The USP (Unique Selling Proposition) is one single, specific statement that is fact-based and proveable. The USP isn’t a string of superlatives that shares how great we believe we are, or that we’re the “best” or “only” company who does basic things like offers “excellent customer service.”

The thing is, any company can say anything it wants about itself.

But potential customers and clients know that. And they’ve long since grown weary of this incessant marketing language, and are looking for facts, data, and proof.

They want you to make it easy for them, so they can make a good buying decision.

If they’re on our websites or other web properties, the prospect obviously already has some interest in doing business with us.


Let’s make it easy for them by talking clearly, succinctly, and factually about exactly what they’ll get when doing business with us.

So how does one write a quality USP?

Examples for Acme, a scratch-made bechamel delivery service:

Bad: “Acme makes the best béchamel in the industry.”

Not a USP. (Why? “Best” is subjective, vague, and not provable.)

Good: “Acme’s béchamel uses hand-ground nutmeg and Italian flour.”

Is a USP. (Why? It’s specific, fact-based, and provable. One can later expand on how Chef grinds the nutmeg, what city the flour is sourced from, etc.)

Examples for Major Force, a root-cause high performance coaching company:

Bad: “Major Force offers superior service and compassionate coaching.”

Not a USP. (“Superior” and “compassionate” are subjective and not provable.)

Good: “Major Force’s coaching method is based on the science of how chronic stress impacts behavior.”

Is a USP. (It’s specific, fact-based, and provable. One can later expand on the exact science the methodology is based on, and why the prospect should care.)

Examples for Silly Sally Coaching, a business coaching company:

Bad: “Silly Sally Coaching helps clients get more work done than they ever have before, with our world-class cloning technology!”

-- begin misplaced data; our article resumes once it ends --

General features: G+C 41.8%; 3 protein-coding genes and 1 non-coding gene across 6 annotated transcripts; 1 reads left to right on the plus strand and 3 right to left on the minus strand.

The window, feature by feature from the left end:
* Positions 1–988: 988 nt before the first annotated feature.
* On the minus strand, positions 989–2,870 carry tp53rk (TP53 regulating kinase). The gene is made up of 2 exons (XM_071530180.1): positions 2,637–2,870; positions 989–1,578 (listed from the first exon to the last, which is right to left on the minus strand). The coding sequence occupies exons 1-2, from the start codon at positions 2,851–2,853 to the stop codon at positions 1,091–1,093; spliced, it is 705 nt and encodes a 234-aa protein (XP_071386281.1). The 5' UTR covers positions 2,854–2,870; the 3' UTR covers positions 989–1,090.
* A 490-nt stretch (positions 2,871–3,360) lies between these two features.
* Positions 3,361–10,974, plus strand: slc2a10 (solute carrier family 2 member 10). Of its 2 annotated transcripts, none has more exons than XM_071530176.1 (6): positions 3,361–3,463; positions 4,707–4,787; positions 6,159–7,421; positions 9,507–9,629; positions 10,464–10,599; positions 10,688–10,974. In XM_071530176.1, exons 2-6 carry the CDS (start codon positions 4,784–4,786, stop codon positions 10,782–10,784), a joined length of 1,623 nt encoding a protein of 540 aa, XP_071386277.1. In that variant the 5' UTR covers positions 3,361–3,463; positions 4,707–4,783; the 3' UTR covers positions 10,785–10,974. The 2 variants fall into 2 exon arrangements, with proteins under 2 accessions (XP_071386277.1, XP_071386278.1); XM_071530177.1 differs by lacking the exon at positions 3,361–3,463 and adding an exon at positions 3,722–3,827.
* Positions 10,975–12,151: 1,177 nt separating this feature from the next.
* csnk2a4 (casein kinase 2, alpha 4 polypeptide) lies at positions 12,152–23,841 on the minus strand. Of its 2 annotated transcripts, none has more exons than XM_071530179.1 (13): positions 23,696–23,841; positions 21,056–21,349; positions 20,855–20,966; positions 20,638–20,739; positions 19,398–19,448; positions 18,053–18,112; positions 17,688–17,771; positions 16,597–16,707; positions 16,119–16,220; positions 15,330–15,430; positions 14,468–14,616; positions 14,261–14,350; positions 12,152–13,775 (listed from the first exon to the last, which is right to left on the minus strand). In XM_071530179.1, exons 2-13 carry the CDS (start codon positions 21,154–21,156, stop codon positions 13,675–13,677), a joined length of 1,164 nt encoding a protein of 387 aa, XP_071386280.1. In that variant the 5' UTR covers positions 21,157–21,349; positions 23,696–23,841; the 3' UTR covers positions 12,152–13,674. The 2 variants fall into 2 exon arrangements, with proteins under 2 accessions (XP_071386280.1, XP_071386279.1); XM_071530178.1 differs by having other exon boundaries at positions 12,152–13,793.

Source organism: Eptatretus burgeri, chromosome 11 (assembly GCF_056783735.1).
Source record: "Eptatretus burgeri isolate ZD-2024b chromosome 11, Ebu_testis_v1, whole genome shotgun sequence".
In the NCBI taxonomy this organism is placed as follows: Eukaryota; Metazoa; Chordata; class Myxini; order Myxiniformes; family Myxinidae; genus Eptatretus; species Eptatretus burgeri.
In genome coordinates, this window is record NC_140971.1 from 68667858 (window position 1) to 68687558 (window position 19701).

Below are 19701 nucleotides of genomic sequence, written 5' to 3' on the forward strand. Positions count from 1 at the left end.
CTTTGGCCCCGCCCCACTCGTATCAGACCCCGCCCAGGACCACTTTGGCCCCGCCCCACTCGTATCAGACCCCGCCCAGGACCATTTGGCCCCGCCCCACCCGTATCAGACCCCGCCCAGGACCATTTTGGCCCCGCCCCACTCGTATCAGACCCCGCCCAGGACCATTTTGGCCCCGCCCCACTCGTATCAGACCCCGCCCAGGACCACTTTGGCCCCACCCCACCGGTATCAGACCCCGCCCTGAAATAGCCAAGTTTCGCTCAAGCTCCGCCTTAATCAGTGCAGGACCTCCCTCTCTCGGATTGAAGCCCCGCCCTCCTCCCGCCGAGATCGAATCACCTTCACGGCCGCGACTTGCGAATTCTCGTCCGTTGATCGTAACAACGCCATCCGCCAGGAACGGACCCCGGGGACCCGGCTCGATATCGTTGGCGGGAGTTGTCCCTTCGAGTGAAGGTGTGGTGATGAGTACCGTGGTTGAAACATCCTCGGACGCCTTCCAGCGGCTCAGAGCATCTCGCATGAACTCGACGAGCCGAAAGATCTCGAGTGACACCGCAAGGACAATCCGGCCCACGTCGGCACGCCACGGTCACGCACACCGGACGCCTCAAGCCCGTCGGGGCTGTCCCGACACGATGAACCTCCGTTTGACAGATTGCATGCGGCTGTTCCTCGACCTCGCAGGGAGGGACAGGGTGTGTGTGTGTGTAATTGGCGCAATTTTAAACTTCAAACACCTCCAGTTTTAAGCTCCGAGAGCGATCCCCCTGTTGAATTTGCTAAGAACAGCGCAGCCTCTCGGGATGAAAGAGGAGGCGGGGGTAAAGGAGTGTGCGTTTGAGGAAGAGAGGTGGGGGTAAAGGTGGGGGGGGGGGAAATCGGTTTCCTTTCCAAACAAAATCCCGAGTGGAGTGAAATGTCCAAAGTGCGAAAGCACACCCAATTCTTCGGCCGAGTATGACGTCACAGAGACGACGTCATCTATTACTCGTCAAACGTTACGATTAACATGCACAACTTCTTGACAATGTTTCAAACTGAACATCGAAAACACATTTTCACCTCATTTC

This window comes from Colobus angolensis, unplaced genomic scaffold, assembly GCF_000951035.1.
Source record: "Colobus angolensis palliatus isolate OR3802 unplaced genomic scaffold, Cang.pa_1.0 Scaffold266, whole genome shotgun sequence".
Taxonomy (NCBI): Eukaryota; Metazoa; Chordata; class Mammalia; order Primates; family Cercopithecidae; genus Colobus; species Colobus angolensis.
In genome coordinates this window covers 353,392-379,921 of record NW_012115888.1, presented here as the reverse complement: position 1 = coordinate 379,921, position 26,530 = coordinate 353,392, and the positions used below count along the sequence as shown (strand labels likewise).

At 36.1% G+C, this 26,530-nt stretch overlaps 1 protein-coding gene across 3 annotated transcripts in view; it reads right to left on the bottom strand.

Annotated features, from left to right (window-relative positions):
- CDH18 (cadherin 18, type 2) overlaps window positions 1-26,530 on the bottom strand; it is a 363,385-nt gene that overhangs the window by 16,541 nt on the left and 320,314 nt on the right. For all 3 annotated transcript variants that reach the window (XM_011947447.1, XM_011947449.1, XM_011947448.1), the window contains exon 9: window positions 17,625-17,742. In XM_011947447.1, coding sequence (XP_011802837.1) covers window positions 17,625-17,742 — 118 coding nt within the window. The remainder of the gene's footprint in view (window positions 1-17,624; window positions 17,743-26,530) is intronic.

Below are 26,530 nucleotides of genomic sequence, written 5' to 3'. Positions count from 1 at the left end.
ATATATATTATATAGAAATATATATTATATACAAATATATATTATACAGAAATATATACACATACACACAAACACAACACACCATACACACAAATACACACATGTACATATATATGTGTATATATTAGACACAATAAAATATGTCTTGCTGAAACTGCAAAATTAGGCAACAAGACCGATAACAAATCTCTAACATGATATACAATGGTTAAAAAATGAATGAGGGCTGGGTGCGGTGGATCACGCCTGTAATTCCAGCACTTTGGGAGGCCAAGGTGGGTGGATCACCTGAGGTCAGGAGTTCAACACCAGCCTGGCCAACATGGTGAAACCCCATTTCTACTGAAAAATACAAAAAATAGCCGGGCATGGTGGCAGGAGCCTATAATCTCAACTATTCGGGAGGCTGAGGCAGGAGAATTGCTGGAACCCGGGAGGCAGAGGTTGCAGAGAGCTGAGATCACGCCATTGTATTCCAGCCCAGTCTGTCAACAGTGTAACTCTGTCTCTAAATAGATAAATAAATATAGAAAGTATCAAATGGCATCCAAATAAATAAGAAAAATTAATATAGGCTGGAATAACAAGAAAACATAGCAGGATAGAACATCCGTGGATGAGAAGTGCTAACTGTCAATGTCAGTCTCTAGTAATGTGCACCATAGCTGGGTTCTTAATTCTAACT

Not a USP. (“More work” and “world-class” are subjective, vague, and/or not provable.)

Good: “Silly Sally Coaching clones each client, so they can get 2X the work done per day, every day!”

Is a USP. (It’s specific, fact-based, and provable. We can see, touch, and feel this body-double and measure their work output.)

Our 3rd example was tricky. (And morally concerning.)

Silly Sally’s “bad” USP sounded good. It highlighted benefits that seemed they should be attractive to potential clients.

What went wrong was that there wasn’t a way clients could quantify those benefits. (They may want to get work done “more quickly” … but more quickly than what? And exactly how quickly is that?)

The Reveal

Writing a top notch USP is really tough. As entrepreneurs, we’re conditioned to use sales language when we talk about our companies.

But is that really the best way? And is that what our ideal clients WANT?

Or don’t they just want to know exactly what to expect, so they can trust they’ll be happy after the sale?

​Rules of Thumb:

If we can substitute any competing company’s name in our USP, it should not be our USP.

If we can’t prove it with data, it should not be our USP. ​

So… over to you: What’s your company’s USP?